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I’m thrilled to announce that Melissa Myers’ new beer bar in Oakland, The Good Hop, will have its grand opening this Saturday, July 12, with the doors opening at the mercifully not-to-early time of 3:00 PM. The Good Hop is located at 2421 Telegraph Avenue in West Oakland, near the intersection of 24th Street, just around the corner from the New Parkway Theater. I won’t even try to be impartial here, Melissa Myers is a longtime friend of mine, and I’m excited for her to finally realize a dream of opening her own place. She’s been a brewer for many years, from Denver to Philadelphia and in the Bay Area brewed at Magnolia, Pyramid and the old Ross Brewery (which is now Iron Springs) but now turns her attention to choosing and serving great beer. Eventually, The Good Hop may serve Melissa’s own beer (fingers crossed), but for now they’ll be featuring a nicely curated tap list of 16 taps, with 2 dedicated sour beer lines, plus 450+ bottled beers. At the grand opening, they plan to have a number of rare and hard-to-find beers available, as well as some special surprises.

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Here’s more information, from the press release:

The Good Hop Bottle Shop and Tasting Room (TGH) is pleased to announce it is opening its doors to the public on July 12, 2014. The 1,900-square-foot shop, at 2421 Telegraph Avenue Suite 102, is a specialty beer bottle shop and tasting room offering 450+ bottled and canned beers that can be purchased for take-away or can be opened and consumed on site in the spacious and comfortable bar. Their ever-rotating 16 taps will serve up California and West Coast craft beers with 2 designated sour beer lines at all times.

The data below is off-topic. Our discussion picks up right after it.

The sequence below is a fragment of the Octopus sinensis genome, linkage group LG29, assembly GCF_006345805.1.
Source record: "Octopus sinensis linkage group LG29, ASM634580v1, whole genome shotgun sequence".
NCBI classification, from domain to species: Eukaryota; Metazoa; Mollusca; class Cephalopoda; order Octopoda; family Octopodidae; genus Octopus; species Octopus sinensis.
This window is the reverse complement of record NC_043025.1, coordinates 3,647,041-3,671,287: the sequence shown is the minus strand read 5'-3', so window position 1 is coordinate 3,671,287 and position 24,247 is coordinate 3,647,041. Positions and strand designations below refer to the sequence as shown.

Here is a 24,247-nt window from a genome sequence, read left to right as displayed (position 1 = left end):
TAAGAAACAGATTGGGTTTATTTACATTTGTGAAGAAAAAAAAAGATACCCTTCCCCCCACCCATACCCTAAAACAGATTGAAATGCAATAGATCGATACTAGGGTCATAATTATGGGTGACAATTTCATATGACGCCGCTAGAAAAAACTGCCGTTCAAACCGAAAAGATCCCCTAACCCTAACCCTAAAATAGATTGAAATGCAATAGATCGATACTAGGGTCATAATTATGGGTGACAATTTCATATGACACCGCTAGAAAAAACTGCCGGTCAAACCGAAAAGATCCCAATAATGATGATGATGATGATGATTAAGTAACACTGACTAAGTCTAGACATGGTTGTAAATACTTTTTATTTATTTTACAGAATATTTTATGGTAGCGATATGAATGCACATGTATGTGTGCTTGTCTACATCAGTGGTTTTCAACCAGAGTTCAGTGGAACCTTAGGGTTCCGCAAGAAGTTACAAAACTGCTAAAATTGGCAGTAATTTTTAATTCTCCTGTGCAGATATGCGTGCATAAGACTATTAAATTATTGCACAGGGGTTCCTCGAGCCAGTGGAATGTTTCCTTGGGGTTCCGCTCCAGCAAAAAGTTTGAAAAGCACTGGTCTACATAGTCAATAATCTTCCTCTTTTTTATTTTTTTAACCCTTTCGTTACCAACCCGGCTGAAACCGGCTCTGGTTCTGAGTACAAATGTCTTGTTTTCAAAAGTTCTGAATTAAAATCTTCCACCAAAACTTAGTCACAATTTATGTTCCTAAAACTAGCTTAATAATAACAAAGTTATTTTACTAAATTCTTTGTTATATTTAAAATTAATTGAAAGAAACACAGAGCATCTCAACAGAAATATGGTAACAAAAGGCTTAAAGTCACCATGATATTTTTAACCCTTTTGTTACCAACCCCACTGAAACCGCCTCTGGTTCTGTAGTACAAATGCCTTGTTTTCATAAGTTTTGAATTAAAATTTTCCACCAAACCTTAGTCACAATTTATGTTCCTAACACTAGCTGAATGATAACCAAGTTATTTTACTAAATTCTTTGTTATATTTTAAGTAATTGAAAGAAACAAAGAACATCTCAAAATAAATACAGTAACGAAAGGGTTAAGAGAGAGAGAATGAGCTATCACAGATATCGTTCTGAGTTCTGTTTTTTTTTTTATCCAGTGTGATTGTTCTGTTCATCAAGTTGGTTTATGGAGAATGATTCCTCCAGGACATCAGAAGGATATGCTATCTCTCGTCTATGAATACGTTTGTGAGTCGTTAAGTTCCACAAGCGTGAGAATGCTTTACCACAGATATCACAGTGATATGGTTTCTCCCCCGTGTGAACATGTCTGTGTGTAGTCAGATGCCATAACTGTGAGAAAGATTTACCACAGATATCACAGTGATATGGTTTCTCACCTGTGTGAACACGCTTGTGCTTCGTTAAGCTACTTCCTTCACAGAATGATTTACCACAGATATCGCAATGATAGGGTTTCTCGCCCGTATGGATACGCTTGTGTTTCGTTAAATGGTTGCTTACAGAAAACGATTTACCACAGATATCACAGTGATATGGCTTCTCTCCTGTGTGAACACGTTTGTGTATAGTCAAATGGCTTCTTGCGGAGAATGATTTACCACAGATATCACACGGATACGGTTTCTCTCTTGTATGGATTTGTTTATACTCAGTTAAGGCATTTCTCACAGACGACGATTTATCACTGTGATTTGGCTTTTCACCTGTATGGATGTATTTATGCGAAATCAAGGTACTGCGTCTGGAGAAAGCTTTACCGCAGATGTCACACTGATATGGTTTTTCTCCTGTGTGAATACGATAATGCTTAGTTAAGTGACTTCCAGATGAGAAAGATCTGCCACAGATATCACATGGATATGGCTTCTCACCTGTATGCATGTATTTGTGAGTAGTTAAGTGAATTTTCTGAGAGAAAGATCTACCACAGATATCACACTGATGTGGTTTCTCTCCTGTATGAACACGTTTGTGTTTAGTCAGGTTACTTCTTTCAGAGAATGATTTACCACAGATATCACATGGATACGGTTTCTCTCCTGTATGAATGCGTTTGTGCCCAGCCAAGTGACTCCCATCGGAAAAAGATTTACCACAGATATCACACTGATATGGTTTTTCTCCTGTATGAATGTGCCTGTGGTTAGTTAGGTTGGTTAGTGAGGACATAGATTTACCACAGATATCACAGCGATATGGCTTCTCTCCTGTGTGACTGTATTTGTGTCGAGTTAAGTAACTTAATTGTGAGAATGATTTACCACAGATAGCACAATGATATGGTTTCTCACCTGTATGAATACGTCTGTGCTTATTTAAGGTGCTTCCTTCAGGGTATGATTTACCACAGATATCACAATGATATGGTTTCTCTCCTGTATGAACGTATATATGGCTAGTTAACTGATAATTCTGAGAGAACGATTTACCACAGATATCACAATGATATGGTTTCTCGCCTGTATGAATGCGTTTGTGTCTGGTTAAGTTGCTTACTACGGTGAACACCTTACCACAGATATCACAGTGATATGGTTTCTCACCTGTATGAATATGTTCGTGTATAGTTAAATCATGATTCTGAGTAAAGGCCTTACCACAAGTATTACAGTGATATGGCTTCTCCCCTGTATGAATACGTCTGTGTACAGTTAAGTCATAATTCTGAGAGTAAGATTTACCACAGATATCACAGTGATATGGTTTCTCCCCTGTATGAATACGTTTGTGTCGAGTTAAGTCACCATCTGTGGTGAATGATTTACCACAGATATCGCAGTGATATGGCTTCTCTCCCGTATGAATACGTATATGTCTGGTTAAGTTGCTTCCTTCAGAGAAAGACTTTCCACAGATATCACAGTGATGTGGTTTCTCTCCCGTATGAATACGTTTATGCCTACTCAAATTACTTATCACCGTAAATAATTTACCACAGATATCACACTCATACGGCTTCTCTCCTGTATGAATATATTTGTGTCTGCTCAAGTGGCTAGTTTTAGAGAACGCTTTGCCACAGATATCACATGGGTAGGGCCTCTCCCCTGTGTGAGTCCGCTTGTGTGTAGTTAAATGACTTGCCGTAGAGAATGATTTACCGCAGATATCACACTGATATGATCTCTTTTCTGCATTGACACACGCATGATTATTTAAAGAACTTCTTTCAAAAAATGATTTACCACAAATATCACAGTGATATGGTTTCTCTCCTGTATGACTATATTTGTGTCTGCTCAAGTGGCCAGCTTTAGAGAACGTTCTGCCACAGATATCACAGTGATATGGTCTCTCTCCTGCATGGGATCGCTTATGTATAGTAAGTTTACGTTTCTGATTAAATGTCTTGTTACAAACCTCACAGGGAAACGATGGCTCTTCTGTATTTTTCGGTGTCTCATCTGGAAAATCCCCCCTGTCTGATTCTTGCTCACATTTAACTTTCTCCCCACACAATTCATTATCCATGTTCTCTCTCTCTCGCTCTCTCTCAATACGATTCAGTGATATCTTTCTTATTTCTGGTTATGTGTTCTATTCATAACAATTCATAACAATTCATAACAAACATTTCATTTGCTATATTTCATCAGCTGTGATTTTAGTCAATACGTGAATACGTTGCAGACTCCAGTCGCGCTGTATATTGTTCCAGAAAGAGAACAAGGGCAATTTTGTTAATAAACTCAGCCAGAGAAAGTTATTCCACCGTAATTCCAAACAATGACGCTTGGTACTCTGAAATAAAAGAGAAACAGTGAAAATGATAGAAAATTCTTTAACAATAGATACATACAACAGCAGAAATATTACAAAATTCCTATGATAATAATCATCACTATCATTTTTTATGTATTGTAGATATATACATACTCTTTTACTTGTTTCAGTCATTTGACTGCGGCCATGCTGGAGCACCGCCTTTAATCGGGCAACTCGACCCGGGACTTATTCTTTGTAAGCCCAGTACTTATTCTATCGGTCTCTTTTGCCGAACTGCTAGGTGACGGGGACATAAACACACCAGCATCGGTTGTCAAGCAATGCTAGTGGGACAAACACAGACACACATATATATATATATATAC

TGH will have an enormous beer selection in bottles, cans, and on tap that would please any aficionado; though, Melissa Myers, The Good Hop’s owner and proprietor, wants to draw in the less familiar to beer client as well. “I love beer and I love making people fall in love with beer. Part of my mission in opening this shop is to serve the customer who walks in and says ‘Well, I don’t know that much about beer, so I’m not sure what I should order…’ That’s where it gets fun for us. I love asking them questions and, based on their answers, figuring what they’ll fall in love with!”

TGH will host a number of events for both beginners and experts alike. The shop will host beer style tastings, vertical brewery tastings, meet-the-brewer nights, cheese-and-beer pairing events, chocolate-and-beer pairing events, and a number of other activities that feature beer as the centerpiece. The TGH website, www.thegoodhop.com, will have a calendar of events posted. Its twitter feed will have daily listings of what 16 beers are on tap for the day. TGH’s Facebook page contains additional information.